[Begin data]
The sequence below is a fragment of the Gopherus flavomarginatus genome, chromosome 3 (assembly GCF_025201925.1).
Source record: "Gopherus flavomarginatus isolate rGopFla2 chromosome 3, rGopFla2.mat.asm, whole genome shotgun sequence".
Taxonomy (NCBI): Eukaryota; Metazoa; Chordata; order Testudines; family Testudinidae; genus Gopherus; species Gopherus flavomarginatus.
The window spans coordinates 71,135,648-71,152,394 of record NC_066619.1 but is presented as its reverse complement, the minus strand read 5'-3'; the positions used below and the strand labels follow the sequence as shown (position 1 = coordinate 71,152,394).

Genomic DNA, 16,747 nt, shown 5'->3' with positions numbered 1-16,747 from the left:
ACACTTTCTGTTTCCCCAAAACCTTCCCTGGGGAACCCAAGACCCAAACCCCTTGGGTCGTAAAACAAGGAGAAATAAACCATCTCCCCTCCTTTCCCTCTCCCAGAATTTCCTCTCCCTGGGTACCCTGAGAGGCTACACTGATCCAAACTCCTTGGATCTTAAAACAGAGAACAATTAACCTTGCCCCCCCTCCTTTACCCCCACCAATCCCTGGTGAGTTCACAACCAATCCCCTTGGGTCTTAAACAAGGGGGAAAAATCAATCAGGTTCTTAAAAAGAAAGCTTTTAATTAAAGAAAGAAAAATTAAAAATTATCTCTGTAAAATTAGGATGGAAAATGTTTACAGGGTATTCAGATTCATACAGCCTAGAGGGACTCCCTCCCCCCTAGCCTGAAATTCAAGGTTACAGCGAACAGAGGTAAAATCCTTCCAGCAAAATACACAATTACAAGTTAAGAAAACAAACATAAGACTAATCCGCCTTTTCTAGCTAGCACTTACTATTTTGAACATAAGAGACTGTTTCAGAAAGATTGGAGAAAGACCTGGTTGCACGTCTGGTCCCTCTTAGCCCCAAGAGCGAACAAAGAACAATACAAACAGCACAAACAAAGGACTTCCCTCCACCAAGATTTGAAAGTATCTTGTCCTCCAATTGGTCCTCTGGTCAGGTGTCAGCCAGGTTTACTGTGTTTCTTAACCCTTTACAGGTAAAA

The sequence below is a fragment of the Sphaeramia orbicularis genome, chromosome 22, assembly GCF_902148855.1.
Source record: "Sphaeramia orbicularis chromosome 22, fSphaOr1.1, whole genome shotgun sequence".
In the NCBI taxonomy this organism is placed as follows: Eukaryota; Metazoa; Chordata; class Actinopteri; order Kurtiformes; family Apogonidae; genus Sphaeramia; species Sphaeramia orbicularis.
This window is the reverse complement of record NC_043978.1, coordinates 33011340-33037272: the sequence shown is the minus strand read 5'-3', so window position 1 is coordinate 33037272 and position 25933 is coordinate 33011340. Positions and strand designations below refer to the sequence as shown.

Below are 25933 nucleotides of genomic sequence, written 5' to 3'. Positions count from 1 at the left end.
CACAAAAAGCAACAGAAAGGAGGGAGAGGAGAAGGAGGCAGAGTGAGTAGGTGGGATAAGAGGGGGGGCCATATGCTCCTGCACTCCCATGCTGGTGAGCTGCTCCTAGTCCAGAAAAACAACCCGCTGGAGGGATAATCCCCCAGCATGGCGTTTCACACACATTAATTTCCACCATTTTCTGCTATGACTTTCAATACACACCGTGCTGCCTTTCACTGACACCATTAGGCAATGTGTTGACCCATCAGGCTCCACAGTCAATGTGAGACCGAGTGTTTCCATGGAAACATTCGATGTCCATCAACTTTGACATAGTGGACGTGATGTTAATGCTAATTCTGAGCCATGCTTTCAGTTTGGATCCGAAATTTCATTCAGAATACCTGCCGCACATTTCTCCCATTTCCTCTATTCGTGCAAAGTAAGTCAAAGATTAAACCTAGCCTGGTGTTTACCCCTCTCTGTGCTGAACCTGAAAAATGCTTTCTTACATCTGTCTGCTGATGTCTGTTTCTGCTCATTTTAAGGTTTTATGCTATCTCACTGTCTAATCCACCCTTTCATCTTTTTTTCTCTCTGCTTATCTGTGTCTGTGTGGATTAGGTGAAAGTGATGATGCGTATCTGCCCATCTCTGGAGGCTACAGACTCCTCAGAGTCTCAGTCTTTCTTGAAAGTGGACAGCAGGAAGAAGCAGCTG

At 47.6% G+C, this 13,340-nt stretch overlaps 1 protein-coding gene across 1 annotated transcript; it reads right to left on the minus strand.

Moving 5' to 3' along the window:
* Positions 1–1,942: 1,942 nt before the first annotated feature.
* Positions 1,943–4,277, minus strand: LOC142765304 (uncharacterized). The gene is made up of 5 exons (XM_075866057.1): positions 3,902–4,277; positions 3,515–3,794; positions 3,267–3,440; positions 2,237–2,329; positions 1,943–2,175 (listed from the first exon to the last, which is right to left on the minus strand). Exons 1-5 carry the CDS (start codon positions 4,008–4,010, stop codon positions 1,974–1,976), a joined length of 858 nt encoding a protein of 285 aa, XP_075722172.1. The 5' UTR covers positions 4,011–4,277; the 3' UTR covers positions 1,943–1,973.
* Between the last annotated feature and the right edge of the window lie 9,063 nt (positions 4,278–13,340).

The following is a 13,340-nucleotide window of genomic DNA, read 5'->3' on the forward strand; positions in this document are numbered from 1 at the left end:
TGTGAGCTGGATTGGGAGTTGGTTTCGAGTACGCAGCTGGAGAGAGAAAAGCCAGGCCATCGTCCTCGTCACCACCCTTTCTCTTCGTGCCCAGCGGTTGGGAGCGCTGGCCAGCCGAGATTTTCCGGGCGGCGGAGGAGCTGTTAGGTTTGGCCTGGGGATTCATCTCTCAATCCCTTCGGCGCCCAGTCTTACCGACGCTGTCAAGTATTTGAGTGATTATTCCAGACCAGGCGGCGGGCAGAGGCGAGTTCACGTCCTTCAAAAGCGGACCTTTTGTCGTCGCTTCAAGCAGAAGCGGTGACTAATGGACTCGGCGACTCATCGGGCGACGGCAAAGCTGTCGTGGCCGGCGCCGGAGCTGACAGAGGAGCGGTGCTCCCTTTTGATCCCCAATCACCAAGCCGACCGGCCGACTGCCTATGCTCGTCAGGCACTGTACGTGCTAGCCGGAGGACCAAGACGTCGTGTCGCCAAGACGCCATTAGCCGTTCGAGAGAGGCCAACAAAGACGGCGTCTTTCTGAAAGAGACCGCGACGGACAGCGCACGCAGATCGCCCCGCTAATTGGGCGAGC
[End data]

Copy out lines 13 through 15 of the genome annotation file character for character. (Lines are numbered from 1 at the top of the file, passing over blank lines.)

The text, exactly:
At 47.6% G+C, this 13,340-nt stretch overlaps 1 protein-coding gene across 1 annotated transcript; it reads right to left on the minus strand.

Moving 5' to 3' along the window:
* Positions 1–1,942: 1,942 nt before the first annotated feature.